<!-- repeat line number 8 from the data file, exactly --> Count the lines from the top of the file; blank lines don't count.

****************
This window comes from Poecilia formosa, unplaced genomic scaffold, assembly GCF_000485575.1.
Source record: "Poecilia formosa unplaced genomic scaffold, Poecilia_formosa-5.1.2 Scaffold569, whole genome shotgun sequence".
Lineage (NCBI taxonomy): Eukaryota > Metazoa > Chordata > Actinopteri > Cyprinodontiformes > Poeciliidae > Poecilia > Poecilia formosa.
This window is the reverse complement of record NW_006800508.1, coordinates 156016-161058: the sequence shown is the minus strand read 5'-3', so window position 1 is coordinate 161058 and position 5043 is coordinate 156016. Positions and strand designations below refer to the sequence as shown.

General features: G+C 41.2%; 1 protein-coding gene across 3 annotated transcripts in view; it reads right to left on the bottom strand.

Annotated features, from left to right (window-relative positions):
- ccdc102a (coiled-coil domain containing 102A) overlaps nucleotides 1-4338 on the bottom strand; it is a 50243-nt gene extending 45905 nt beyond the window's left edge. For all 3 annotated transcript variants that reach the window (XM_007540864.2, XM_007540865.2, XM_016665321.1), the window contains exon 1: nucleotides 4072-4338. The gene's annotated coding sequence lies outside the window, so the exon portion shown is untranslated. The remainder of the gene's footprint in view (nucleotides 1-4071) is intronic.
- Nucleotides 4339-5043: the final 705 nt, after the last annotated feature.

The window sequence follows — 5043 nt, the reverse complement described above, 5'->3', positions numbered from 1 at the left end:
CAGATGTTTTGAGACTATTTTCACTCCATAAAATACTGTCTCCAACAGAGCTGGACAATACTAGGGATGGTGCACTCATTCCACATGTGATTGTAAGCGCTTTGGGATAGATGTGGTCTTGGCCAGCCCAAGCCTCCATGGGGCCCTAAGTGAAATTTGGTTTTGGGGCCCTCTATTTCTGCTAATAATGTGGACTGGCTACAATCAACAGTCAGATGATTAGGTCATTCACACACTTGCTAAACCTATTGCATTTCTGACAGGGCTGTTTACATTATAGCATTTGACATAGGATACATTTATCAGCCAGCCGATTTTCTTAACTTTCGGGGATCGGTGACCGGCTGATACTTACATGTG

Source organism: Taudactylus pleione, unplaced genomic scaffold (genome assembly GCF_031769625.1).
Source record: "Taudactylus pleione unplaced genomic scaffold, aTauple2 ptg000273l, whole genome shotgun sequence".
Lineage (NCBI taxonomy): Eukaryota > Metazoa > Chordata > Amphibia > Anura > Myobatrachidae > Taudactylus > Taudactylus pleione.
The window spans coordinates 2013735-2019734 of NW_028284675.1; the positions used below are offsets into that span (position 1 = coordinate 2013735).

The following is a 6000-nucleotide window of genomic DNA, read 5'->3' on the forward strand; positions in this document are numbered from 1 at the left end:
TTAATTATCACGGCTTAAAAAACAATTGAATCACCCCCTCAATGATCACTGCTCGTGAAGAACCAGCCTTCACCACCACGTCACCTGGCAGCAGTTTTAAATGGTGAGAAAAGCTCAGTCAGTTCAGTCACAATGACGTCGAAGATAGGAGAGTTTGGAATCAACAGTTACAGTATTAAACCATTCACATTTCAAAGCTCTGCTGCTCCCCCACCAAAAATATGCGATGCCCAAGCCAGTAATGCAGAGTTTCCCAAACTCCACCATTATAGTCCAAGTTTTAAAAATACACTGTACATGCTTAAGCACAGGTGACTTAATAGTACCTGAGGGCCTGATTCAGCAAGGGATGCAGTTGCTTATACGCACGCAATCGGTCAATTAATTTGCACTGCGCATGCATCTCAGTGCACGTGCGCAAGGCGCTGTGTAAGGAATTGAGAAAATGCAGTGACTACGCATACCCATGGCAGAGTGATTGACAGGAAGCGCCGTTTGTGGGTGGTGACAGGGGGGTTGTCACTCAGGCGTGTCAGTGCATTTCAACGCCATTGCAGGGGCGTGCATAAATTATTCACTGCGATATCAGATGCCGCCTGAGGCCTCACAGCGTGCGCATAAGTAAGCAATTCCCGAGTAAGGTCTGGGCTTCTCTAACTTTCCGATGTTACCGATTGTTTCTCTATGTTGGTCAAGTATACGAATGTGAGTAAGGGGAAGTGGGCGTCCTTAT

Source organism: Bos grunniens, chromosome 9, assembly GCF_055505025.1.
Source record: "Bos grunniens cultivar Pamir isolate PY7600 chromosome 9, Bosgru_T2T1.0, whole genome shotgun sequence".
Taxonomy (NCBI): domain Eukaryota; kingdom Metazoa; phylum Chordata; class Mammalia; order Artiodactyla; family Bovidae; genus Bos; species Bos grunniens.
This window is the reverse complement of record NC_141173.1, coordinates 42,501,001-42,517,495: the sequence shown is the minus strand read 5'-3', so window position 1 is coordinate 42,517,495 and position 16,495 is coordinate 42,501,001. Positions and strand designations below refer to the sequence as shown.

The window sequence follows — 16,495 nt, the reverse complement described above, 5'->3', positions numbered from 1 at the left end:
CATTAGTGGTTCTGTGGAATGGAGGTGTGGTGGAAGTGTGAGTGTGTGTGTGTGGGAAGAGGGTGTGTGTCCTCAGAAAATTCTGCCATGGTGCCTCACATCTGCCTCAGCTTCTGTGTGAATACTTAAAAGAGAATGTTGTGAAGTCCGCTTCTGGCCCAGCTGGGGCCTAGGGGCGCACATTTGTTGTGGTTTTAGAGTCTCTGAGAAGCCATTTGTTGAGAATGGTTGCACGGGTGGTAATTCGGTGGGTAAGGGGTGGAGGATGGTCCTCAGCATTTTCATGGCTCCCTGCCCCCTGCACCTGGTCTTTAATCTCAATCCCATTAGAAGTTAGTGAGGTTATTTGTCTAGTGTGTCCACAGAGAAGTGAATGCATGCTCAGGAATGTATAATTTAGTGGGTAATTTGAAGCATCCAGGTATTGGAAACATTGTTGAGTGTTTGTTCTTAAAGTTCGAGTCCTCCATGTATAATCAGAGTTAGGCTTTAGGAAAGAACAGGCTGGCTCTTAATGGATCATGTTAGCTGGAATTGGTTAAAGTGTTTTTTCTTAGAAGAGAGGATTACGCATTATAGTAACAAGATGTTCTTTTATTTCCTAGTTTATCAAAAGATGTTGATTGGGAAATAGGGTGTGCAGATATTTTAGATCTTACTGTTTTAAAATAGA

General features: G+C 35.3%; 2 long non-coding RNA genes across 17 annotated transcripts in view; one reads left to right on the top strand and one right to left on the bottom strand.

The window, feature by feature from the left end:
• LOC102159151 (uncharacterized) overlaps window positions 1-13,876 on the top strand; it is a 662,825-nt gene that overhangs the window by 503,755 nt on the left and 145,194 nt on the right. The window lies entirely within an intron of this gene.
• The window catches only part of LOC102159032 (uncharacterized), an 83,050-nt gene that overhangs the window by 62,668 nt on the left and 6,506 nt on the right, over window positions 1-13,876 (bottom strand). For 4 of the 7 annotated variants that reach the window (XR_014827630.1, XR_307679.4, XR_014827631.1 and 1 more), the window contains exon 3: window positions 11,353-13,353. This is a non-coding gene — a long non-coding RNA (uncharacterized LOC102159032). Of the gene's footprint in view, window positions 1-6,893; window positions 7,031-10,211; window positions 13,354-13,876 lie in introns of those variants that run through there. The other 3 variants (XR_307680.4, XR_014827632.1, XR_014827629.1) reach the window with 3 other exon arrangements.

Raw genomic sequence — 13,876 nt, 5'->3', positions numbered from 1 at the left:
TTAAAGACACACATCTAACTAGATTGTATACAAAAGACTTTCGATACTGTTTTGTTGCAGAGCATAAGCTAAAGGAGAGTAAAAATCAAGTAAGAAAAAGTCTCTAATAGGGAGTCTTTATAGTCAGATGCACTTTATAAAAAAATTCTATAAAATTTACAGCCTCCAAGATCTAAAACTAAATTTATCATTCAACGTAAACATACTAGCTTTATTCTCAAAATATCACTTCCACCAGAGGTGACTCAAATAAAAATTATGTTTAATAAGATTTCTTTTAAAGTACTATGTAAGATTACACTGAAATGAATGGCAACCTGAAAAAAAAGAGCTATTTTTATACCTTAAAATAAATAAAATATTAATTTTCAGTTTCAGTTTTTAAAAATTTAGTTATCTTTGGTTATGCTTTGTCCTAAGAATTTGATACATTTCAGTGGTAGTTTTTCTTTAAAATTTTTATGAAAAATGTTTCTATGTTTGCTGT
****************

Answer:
- Nucleotides 4339-5043: the final 705 nt, after the last annotated feature.